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Project Statement

by T. Shaw

String Lessons is a book that combines multiple parts, like a chamber quartet, to play out a story of a violin instructor. Work on String Lessons began in 2002 as a text by my partner of the time, Rachel McNassor. Rachel was working as a concert violinist and teacher and had an interest in writing straightforward dialogues of her private lessons with students. The conversations were reminiscent of the purposefully staid discourses in low-budget, independent films with simple stories and characters. For my part, I was highly influenced by Rachel’s retelling of her workday’s events—something common enough in relationships—her change of intonation, vocal rhythm, and manner of gesticulation when she described encounters with students. So I turned the dialogues inward incorporating imagery that gave the impression of changes in the teacher’s emotional state, based on her interaction with each individual student. In its first draft, the book was designed to imitate sheet music. Rachel had given me four dialogues, so I assigned each a part—violin 1, violin 2, viola, and cello—to make the quartet. The reader, in my mind, was the performer putting the narrative together from these various different "instruments."

String Lessons

Tate Shaw

title note: [T. Shaw]


Tate Shaw

type: initiating


birth: 1976-09-29

note: []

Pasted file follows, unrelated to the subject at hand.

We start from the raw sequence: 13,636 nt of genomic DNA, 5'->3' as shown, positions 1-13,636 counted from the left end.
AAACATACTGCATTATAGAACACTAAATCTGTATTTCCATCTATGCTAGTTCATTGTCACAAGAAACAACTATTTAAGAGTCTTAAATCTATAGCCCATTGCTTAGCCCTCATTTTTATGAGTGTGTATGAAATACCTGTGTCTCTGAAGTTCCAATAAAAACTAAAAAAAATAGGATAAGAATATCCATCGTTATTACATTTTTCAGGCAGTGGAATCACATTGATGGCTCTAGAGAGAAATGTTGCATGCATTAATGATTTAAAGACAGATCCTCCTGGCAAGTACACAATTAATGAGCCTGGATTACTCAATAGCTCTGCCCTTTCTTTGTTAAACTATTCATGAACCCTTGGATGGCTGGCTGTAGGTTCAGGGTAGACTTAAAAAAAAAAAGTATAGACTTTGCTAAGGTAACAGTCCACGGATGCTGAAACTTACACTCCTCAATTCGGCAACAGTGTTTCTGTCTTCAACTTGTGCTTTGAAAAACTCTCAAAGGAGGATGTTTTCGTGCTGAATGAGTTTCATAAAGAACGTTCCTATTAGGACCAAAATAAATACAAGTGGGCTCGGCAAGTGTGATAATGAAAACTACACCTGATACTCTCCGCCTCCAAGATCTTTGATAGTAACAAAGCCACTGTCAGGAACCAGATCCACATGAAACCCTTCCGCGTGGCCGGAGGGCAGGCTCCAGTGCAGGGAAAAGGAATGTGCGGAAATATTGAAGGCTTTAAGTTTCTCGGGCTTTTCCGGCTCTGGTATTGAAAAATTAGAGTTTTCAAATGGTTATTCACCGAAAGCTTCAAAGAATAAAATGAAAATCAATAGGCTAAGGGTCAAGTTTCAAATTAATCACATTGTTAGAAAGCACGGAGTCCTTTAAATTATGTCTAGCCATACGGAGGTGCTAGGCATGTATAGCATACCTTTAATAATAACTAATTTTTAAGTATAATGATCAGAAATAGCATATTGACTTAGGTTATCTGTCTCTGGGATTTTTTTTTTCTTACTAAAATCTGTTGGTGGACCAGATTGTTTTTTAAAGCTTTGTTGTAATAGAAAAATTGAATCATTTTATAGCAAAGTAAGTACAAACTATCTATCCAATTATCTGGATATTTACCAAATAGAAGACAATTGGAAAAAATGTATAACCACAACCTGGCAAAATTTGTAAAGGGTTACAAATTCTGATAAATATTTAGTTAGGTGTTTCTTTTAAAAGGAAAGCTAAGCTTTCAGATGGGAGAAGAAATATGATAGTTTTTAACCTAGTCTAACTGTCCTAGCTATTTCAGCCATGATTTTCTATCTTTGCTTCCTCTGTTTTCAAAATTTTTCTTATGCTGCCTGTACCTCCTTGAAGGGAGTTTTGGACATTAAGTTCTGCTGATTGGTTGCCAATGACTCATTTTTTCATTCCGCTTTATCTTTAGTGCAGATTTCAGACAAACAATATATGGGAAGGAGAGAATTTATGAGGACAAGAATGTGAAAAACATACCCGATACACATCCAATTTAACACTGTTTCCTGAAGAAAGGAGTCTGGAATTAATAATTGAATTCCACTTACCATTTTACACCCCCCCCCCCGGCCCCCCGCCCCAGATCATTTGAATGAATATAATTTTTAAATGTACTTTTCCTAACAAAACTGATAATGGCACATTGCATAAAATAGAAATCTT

Publication Information

publisher: Visual Studies Workshop Press

publication: 2002-05-00

publication history: One edition of 100 copies distributed by Visual Studies Workshop Press and the author. [T. Shaw]

Aesthetic Profile


fiction (AAT)
experimental fiction (LCSH)
Music notation

themes: Hollow-ness, Absence/Presence [T. Shaw]

content form:
music score (local)
collage (local)
narrative (local)
visual narrative (local)

publication tradition:
artists' book (local)

inspiration: Hollow-ness became an appropriate metaphor for the String Lessons book as violins operate by the vibration of strings that resonate within the instrument’s unique, hollow body. [T. Shaw]

related works: I Mean You Know by Warren Lehrer, Notations by John Cage, and the three-booklet format of Dead Man’s Trail by Gary Meres [T. Shaw]

other influences: The texts author, Rachel McNassor's violin instruction and my awareness of her approach to pedagogy, as well as intimate dialogues that she and students would encounter, which I related, in a way, to Independent Cinema and film scripts. [T. Shaw]

community: school Visual Studies Workshop [T. Shaw]

note: VSW, Joan Lyons, and VSW Press titles influenced the development of this title, as well as working with technology at Cornell University, specifically a 3-D body scanner []

Exhibition Information

exhibition history: The book has been shown in many exhibitions and fairs throughout the U.S.A. and England

reception history: Particular attention has been paid to the use of new technologies in 3-D body scans

Related Documents

manuscript type: mockups

location: artist's archive My personal archives housed within Preacher's Biscuit Books archive


General Comments